About Art & Money

The Lotus Eye@Heather Cai

The Lotus Eye – Born in dirt but not dirty, grows up with ripples of water but straightens up gracefully. (出淤泥而不染,濯清涟而不妖)

By Picasso, currently sold out for $179m. (Source:Google)

Women of Algiers by Picasso, currently sold for $179m to set new world auction record. (Source:Google)

If an art can be measured by money, would you still call it art? Does art have to do with money?

My Chinese name is Lotus in Peace. I drew The Lotus Eye once I heard the news of Picasso’s Women of Algiers sold for an amount of money almost as big as the sky. I can’t remember how much exactly but I shall never forget the fact. It just disgusts me.

According to Wikipedia-The Arts, “In its most basic abstract definition, art is a documented expression of a sentient being through or on an accessible medium so that anyone can view, hear or experience it.” Obviously, the definition of the Arts doesn’t mention anything to do with money. So should I say, art is there for people to view, hear, appreciate, experience or make the world a better place, but not for sale?

$179m, so what? How exactly does the $179m do good to the people, to the world? Personally,as a matter of fact, whether you admit it or not, it just makes the arts cheaper and cheaper. For the sake of art, I dare ask, what will they do with the money and what will they do with the painting?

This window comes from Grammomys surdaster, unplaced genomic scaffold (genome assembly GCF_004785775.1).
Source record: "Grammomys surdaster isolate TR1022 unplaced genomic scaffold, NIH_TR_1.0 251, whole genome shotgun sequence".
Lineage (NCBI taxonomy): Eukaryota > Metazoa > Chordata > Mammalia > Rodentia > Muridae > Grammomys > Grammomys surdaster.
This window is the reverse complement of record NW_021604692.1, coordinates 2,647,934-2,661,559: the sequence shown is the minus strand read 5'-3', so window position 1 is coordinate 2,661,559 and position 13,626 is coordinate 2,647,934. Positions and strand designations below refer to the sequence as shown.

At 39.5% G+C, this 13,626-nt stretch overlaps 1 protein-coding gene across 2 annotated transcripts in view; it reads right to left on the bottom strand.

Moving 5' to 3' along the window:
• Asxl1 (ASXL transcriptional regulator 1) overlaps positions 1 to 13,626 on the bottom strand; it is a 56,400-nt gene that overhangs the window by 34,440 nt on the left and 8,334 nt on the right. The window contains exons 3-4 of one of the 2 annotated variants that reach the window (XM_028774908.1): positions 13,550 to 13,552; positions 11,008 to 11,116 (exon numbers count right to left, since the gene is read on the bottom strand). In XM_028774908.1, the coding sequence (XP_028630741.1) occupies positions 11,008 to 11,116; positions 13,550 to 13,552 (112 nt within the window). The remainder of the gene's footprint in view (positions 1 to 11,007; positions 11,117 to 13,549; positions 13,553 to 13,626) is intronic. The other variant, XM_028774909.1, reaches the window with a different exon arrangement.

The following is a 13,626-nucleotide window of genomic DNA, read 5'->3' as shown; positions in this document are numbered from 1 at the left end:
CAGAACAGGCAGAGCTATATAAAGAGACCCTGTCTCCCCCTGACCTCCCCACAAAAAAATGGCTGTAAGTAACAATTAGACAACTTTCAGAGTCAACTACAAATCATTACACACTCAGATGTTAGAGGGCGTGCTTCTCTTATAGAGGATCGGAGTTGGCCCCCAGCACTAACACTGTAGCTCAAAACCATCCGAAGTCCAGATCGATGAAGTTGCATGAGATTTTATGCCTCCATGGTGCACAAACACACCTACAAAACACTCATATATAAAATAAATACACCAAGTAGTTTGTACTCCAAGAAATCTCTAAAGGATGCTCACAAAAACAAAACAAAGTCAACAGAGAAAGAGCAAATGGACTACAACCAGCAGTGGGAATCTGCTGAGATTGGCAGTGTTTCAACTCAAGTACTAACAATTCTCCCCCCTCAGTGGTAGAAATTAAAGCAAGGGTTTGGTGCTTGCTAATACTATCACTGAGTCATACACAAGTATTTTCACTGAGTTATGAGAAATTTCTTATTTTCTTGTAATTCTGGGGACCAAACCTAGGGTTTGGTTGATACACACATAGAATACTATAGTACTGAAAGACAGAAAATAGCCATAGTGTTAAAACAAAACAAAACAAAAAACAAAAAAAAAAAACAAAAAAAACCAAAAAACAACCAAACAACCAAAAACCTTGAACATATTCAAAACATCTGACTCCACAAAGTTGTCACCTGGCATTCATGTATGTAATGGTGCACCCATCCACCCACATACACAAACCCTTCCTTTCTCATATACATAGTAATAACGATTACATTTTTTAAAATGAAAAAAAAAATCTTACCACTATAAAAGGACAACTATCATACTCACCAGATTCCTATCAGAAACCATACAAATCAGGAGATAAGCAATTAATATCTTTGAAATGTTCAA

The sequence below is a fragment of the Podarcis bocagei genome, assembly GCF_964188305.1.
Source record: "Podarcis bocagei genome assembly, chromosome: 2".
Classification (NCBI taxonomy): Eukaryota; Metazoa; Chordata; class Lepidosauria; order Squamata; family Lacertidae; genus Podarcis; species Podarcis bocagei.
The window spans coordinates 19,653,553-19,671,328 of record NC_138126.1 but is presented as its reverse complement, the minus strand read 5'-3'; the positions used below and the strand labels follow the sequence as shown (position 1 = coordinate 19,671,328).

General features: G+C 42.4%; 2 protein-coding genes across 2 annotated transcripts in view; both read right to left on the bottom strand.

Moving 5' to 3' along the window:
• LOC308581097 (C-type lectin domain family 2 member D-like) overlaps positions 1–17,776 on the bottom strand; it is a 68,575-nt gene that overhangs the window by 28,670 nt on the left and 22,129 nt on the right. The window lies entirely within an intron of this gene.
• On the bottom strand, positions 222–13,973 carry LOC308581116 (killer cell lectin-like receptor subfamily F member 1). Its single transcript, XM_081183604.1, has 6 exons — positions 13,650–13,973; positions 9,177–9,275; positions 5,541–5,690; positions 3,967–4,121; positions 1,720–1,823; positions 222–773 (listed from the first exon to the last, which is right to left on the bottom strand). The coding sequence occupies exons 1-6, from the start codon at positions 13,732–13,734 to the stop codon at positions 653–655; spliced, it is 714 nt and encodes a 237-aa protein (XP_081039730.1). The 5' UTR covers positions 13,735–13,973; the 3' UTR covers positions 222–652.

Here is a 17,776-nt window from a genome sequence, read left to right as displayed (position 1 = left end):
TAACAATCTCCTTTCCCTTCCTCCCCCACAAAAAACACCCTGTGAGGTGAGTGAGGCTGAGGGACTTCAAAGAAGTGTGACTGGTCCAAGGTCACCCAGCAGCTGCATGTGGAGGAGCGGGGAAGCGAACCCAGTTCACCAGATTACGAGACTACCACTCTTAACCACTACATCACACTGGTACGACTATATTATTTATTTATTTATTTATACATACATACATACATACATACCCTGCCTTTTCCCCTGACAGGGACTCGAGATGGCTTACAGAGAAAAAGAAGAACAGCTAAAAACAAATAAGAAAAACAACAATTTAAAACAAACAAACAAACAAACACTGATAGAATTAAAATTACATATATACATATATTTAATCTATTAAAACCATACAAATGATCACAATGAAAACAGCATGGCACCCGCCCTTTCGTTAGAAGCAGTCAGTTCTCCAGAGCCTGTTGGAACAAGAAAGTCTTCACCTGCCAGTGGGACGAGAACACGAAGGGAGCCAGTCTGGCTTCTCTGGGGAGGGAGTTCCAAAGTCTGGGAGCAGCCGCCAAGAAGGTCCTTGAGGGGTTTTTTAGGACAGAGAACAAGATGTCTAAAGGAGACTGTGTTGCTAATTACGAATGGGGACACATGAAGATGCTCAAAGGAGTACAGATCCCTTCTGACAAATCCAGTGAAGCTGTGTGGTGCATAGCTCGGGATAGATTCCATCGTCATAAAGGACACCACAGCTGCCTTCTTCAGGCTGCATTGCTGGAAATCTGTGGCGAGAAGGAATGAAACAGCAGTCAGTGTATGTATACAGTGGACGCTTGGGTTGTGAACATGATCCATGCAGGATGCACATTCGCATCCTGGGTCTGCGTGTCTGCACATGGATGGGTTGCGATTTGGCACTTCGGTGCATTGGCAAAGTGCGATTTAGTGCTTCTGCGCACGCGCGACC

Nowadays, nothing is not that cheap. Hearing the voices of majority people on earth, everything is not cheap but expensive. You’ve earned more, but you would spend far more. Your basic salary improves little by little, but even the price of a proper Chinese soup goes higher and faster than you might imagine. There is nothing absolute. You can afford something like Picasso’s Women of Algiers, give it a superb price, break some record, so what? The painting is still a painting. How many people can really view, hear, appreciate and experience the art of the painting itself that way?

Why everything is so cheap? Nothing is really priceless. Everything has a good price. If anything has got a price to sell or buy, is it still so precious or priceless? Is it?

Anything you can buy with money is not priceless or rather not precious. Before, a medal could be priceless or precious, but now you can buy one cheaply; a life could be precious or priceless, but now you too can buy one secretly; a love could be priceless or precious, but too you now can buy one on the street or through the internet; a piece of art could be very precious and priceless, but now it seems not. It only weighs for the weight of money and values for the meaning of money. It is swinging between the edge of pure art and the commercially corrupt. And it’s people who make it so…

I believe pursuing art should be the final lifestyle. Only creating our world with a pure heart can make us against any forms of lowness, live for the meaning of life and the sense of human dignity.

I doubt any real artists want their art to concern money. After all, they don’t create any art for money, but for the sake of art itself. Otherwise, they are no different from those art dealers.

I believe Van Gogh already suffered the pain long before he cut his ear and suffered more before he shot himself. His Sunflowers can tell how much he wanted the pure life. I also believe Pablo Picasso wouldn’t mind how much his paintings were being sold for today if he were still alive. He already grinned at us even after his death.


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